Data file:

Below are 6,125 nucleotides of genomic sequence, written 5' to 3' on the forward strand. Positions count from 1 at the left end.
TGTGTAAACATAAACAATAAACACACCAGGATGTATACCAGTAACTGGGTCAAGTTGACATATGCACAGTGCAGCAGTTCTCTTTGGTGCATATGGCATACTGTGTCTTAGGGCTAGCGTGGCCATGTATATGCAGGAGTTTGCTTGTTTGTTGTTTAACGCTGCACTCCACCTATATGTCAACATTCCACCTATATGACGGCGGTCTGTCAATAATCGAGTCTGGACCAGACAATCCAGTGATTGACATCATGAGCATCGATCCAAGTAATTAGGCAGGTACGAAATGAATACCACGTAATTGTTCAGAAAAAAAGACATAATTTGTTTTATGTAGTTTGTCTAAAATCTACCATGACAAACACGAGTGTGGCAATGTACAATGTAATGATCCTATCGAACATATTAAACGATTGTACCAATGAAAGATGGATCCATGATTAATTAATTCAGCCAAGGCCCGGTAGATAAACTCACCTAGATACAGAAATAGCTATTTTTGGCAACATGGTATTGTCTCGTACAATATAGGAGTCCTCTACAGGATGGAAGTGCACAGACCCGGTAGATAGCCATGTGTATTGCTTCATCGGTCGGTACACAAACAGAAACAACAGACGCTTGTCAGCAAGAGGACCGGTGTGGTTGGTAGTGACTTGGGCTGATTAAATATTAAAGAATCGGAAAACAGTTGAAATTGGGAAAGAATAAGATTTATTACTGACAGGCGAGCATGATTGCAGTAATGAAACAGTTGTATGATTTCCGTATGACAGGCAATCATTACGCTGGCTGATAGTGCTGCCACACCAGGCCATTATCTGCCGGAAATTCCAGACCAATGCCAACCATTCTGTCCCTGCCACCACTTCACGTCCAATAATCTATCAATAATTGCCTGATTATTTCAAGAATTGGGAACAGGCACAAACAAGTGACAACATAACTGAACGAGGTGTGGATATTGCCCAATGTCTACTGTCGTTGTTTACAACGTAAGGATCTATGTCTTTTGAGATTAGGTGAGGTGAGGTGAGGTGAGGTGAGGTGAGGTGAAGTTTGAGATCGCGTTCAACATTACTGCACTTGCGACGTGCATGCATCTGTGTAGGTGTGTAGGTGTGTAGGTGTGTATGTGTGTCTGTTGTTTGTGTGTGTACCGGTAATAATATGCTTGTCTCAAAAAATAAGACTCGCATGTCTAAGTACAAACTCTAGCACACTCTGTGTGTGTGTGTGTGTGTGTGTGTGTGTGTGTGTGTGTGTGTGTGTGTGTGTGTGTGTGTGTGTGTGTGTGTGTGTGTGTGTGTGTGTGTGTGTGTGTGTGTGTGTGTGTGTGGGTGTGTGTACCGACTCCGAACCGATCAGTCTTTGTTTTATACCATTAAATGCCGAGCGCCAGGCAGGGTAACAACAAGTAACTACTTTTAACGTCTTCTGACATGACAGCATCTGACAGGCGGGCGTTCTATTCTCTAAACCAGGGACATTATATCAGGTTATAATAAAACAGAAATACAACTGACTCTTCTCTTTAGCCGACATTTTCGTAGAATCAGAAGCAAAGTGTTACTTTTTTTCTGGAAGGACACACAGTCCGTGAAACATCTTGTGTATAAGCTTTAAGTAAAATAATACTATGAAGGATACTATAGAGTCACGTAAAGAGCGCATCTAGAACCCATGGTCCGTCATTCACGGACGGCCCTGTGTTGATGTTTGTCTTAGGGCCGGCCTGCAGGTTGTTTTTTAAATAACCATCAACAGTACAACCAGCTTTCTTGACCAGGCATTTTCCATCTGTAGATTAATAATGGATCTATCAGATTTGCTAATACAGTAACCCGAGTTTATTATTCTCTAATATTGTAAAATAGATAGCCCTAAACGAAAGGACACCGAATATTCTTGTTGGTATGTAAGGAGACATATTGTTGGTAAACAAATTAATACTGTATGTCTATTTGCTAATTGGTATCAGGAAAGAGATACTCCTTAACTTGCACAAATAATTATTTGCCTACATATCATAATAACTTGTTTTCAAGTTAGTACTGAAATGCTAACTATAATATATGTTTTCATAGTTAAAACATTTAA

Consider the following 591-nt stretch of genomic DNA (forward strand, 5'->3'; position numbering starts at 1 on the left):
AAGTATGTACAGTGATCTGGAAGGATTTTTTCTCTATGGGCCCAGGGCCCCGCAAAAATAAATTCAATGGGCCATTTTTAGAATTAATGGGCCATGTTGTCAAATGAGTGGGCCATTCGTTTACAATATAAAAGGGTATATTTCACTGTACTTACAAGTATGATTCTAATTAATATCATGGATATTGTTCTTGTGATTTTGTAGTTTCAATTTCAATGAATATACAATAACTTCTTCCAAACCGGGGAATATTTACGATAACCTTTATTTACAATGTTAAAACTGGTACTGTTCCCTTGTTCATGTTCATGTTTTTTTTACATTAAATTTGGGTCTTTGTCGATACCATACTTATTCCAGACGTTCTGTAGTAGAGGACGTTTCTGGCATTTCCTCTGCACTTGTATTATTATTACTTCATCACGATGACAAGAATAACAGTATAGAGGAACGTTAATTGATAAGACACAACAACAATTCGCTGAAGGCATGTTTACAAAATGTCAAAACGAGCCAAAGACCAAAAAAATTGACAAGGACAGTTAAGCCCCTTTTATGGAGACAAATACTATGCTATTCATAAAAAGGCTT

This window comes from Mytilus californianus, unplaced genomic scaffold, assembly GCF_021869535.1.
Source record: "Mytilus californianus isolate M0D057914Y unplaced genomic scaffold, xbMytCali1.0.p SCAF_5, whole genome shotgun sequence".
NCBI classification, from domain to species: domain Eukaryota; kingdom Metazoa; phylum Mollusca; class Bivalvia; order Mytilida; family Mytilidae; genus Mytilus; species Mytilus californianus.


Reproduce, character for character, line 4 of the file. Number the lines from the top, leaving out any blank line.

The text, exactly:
AAGTATGTACAGTGATCTGGAAGGATTTTTTCTCTATGGGCCCAGGGCCCCGCAAAAATAAATTCAATGGGCCATTTTTAGAATTAATGGGCCATGTTGTCAAATGAGTGGGCCATTCGTTTACAATATAAAAGGGTATATTTCACTGTACTTACAAGTATGATTCTAATTAATATCATGGATATTGTTCTTGTGATTTTGTAGTTTCAATTTCAATGAATATACAATAACTTCTTCCAAACCGGGGAATATTTACGATAACCTTTATTTACAATGTTAAAACTGGTACTGTTCCCTTGTTCATGTTCATGTTTTTTTTACATTAAATTTGGGTCTTTGTCGATACCATACTTATTCCAGACGTTCTGTAGTAGAGGACGTTTCTGGCATTTCCTCTGCACTTGTATTATTATTACTTCATCACGATGACAAGAATAACAGTATAGAGGAACGTTAATTGATAAGACACAACAACAATTCGCTGAAGGCATGTTTACAAAATGTCAAAACGAGCCAAAGACCAAAAAAATTGACAAGGACAGTTAAGCCCCTTTTATGGAGACAAATACTATGCTATTCATAAAAAGGCTT